‘Roses are hungry plants’: How to grow stunning roses and when to deadhead blooms

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Roses come in many shapes and sizes, all beautiful. Lizzie Fox, founder and owner of The Rose Press Garden, discussed caring for your roses with Express.co.uk.

With her seed and bulb subscription business, she aims to make gardening modern, fun, and easy.

Lizzie shares how-to videos, tips, and garden inspiration on her Instagram @therosepressgarden.

The gardening guru said: “Roses are hungry plants – feed them with slow-release fertiliser and ensure you give them plenty of water throughout the hot months.

Slow-resease fertisiler supplies a steady supply of essential nutrients to the plant.

Some can provide a continuous supply of nutrients for up to four months.

This means less work for gardeners and peace of mind as your plants happily grow.

Slow-release fertiliser can be more expensive, however, the need to use it is less, and therefore that higher cost is negated.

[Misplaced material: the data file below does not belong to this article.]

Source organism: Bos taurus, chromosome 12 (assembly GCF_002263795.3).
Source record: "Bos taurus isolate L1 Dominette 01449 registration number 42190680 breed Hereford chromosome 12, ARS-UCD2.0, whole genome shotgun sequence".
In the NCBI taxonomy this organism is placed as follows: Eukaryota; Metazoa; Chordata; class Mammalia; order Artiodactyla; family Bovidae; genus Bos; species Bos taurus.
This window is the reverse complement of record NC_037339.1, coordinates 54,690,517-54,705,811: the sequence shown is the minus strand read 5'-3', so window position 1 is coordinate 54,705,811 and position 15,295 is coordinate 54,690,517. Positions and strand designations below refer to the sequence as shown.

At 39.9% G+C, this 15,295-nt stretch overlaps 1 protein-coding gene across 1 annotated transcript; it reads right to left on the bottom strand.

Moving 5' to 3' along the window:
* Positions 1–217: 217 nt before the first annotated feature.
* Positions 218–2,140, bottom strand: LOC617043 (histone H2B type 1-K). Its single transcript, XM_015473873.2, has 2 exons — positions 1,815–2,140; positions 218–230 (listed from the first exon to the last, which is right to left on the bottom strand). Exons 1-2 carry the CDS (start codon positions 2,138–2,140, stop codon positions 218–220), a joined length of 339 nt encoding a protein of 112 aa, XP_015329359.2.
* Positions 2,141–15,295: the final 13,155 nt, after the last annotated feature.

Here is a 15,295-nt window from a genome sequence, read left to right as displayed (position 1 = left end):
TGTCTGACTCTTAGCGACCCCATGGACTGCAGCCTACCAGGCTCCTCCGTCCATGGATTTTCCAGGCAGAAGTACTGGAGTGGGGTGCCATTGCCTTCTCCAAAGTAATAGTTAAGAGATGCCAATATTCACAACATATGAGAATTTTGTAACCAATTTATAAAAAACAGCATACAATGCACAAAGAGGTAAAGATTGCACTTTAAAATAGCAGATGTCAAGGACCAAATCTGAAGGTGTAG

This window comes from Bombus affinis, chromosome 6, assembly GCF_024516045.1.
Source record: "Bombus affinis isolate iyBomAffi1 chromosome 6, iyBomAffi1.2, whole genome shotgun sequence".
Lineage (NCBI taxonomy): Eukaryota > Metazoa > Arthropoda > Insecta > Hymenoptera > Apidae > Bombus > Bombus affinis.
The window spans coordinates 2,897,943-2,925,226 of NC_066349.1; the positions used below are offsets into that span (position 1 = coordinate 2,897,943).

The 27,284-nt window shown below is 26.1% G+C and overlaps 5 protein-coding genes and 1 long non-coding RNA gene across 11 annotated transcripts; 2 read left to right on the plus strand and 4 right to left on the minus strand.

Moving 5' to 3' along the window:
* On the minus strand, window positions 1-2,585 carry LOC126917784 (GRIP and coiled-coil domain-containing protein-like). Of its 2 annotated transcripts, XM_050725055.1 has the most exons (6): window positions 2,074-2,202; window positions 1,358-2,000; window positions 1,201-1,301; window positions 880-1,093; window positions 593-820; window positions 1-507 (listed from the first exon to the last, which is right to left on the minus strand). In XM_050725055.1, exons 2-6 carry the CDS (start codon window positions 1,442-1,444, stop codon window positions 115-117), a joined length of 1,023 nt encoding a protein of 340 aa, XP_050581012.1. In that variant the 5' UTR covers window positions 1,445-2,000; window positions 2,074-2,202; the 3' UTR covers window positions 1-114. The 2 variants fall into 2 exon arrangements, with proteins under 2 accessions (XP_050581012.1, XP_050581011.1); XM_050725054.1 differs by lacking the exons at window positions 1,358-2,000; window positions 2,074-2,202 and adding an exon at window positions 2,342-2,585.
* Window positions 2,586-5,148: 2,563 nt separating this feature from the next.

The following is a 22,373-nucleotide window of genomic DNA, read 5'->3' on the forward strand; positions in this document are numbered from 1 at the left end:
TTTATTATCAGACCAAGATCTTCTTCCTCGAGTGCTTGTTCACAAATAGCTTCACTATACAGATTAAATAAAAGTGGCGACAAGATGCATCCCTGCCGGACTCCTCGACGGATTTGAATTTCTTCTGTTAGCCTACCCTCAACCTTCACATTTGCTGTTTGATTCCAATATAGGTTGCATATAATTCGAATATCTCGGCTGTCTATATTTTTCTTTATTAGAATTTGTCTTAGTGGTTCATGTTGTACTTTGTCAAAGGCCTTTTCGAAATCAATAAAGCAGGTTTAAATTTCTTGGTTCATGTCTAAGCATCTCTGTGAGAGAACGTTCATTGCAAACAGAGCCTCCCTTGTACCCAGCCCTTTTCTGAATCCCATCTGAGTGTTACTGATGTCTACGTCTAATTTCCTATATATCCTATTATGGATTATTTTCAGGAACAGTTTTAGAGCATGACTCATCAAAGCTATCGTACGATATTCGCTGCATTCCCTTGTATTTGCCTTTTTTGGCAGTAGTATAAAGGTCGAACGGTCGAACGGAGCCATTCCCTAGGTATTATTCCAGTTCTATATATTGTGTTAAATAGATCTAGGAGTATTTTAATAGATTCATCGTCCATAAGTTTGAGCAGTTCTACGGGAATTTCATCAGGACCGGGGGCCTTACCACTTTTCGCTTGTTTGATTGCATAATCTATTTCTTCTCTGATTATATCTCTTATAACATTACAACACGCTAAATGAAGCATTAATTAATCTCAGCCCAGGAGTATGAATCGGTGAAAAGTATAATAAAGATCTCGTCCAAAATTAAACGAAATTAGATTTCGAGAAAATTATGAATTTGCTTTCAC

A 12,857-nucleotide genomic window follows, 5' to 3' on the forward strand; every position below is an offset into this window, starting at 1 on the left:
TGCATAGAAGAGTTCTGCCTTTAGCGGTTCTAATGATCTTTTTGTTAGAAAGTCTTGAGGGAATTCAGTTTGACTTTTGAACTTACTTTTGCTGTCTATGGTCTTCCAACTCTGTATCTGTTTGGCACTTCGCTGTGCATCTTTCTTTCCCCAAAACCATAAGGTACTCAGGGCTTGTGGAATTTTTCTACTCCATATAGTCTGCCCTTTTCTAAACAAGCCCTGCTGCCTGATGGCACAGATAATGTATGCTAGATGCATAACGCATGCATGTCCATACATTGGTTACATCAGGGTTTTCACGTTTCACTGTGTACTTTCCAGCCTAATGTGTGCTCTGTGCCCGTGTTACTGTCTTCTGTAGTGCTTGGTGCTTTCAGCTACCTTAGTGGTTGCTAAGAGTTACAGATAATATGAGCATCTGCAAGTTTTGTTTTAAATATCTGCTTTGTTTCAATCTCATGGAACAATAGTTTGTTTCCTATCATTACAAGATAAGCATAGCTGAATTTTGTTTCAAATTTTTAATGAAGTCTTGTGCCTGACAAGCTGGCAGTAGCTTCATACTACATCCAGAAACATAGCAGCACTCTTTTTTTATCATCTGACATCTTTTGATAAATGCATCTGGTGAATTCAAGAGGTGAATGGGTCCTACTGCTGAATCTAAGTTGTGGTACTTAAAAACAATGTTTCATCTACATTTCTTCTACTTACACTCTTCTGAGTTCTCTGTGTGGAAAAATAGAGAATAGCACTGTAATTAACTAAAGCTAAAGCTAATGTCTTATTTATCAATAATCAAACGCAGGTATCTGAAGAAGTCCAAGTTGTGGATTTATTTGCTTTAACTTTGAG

Lizzie also suggested deadheading roses to boost their growth.

She said: “Deadheading roses makes a huge difference to the number of flowers, but leaving them to turn to hips can be great for wildlife too!”

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How to deadhead roses

Deadheading roses means cutting or otherwise removing roses that are ging brown or dying.

Cut off the flower just at the base of the flower.

Make sure to leave behind any healthy-looking buds or eyes, which more flowers may grow from.

When to deadhead roses

Roses should be deadheaded throughout the flowering season anytime a flower is finished.

This will make way for, and encourage, more blooms.

When to prune plants can be confusing, by Gardeners’ World presenter Mark Lane told Express.co.uk when to prune roses and other plants. 

He tackled how and when to prune trees, roses, clematis, hydrangeas, and wisteria, among others.

Mark said: “There’s an old gardening saying, ‘if it flowers before June, then prune’ immediately after flowering in the spring.

“Winter pruning, however, is essential for removing deadwood, and as many plants, predominantly deciduous, are bare, you can easily see the shape of the shrub or tree, so re-shaping it is easier.

“Pruning in winter will also keep your plants healthy for the year ahead.”

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